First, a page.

Most of the current chatbot entries in the Loebner Prize Competition attempt to trick their interrogator by using keyword-spotting tricks and canned responses. This can cause the machine to appear more intelligent than it really is. For example, if I say “I’m worried about my mother.”, a chatbot can simply spot the keyword “mother” in the sentence and spit out the canned response “Tell me more about your family.” Someone who doesn’t know how this is implemented could be fooled into thinking they’ve found a new, understanding soulmate, but if they dug deeper, they’d be sorely disappointed.

If someone tells me that with an arsenal of a gazillion such tricks, a computer succeeds in passing the Turing Test, then that revelation will be about as interesting to me as telling me that I was able to fool a roomful of three-year-olds into believing that I could really pull coins out of their ears. Why? Because in five minutes, I can teach anyone to bust the bot. It’s really simple: ask any chatbot a question that they are unlikely to have a canned response for, yet which most humans would answer the same way. Here’s an example: “Where on your face is your nose?” Most humans, regardless of race, language, culture, gender, age, etc. will answer this question in exactly the same way, yet no chatbot will answer this unless they have a canned response for this particular question in their database. (They could maybe try looking this up in Wikipedia, but the answer is unlikely to be the three-word answer that you and I both have in our heads right now.)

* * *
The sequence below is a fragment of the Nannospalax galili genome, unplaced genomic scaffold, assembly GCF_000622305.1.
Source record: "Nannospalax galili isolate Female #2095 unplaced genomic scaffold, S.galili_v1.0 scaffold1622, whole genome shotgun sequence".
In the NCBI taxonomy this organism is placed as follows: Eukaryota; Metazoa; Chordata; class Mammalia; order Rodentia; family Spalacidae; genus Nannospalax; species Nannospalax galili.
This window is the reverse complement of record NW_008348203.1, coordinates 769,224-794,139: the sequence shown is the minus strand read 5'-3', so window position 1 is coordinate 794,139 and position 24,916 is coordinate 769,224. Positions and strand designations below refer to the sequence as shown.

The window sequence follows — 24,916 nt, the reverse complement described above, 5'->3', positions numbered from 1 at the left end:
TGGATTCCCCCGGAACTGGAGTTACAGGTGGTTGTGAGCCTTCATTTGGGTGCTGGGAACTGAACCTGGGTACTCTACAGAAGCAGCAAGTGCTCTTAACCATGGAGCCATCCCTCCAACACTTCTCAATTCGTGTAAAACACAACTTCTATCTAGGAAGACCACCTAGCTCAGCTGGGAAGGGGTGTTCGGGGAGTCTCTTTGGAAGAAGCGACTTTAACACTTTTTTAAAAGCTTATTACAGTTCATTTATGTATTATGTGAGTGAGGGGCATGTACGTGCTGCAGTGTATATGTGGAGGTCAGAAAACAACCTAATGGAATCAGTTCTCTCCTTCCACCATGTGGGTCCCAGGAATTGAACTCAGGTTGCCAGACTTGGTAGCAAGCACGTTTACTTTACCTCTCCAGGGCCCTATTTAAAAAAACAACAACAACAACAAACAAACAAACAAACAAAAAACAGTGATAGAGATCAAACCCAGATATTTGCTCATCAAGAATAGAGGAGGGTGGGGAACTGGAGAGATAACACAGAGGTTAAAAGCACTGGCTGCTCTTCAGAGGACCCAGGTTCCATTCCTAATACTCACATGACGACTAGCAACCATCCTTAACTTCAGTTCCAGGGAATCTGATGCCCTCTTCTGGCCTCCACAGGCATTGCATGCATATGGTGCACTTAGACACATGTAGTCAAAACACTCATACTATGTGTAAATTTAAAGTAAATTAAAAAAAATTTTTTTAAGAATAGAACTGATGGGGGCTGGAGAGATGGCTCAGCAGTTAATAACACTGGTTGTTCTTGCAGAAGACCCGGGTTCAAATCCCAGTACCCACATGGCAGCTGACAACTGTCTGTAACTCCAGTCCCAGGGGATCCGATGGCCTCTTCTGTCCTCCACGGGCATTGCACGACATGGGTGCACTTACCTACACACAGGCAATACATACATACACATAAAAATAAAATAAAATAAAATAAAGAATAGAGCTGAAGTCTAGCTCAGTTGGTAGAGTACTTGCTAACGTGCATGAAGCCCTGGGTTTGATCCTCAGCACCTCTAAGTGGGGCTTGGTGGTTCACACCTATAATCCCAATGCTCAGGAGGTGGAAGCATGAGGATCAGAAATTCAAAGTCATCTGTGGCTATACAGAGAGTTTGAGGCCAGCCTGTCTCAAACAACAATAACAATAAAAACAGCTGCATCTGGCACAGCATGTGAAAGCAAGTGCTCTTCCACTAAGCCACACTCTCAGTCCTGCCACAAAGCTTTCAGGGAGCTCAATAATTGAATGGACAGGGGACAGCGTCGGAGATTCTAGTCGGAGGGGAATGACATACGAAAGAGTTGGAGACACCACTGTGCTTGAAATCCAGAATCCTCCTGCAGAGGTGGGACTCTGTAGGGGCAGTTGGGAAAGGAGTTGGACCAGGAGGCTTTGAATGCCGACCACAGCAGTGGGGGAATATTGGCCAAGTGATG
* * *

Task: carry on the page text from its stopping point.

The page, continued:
So I can say categorically that a chatbot which fools a savvy interrogator will not happen in my lifetime, and I estimate I’ve got a good 35-40 years left if I don’t get hit by a bus. The fact that four years after I’ve revealed this, you still can’t Google for or find codified knowledge for things like whether an apple is larger or smaller than the moon means that we’ve got light years to go before we crack this code.